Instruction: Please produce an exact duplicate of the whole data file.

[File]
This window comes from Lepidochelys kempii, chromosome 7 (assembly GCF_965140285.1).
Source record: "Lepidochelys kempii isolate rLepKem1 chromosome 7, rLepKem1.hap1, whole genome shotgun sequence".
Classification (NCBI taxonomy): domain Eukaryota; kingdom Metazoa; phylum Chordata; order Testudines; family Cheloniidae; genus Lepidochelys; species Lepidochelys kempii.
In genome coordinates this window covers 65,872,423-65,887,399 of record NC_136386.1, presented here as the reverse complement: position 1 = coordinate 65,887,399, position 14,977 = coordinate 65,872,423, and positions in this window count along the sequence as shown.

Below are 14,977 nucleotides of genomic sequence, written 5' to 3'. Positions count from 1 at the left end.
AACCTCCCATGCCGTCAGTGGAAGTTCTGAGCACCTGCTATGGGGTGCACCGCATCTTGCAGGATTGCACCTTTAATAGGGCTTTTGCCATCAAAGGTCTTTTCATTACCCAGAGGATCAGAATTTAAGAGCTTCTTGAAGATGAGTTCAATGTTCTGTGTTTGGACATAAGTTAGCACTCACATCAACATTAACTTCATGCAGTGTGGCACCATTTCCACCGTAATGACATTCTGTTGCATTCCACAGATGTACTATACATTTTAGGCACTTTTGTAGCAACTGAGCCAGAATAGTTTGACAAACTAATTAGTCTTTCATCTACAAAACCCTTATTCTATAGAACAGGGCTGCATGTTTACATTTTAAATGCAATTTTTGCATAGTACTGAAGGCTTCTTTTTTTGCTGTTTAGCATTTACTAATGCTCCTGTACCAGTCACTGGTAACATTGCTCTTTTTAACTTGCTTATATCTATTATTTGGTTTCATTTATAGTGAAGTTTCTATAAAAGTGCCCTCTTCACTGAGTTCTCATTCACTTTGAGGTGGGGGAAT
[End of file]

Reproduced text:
This window comes from Lepidochelys kempii, chromosome 7 (assembly GCF_965140285.1).
Source record: "Lepidochelys kempii isolate rLepKem1 chromosome 7, rLepKem1.hap1, whole genome shotgun sequence".
Classification (NCBI taxonomy): domain Eukaryota; kingdom Metazoa; phylum Chordata; order Testudines; family Cheloniidae; genus Lepidochelys; species Lepidochelys kempii.
In genome coordinates this window covers 65,872,423-65,887,399 of record NC_136386.1, presented here as the reverse complement: position 1 = coordinate 65,887,399, position 14,977 = coordinate 65,872,423, and positions in this window count along the sequence as shown.

Below are 14,977 nucleotides of genomic sequence, written 5' to 3'. Positions count from 1 at the left end.
AACCTCCCATGCCGTCAGTGGAAGTTCTGAGCACCTGCTATGGGGTGCACCGCATCTTGCAGGATTGCACCTTTAATAGGGCTTTTGCCATCAAAGGTCTTTTCATTACCCAGAGGATCAGAATTTAAGAGCTTCTTGAAGATGAGTTCAATGTTCTGTGTTTGGACATAAGTTAGCACTCACATCAACATTAACTTCATGCAGTGTGGCACCATTTCCACCGTAATGACATTCTGTTGCATTCCACAGATGTACTATACATTTTAGGCACTTTTGTAGCAACTGAGCCAGAATAGTTTGACAAACTAATTAGTCTTTCATCTACAAAACCCTTATTCTATAGAACAGGGCTGCATGTTTACATTTTAAATGCAATTTTTGCATAGTACTGAAGGCTTCTTTTTTTGCTGTTTAGCATTTACTAATGCTCCTGTACCAGTCACTGGTAACATTGCTCTTTTTAACTTGCTTATATCTATTATTTGGTTTCATTTATAGTGAAGTTTCTATAAAAGTGCCCTCTTCACTGAGTTCTCATTCACTTTGAGGTGGGGGAAT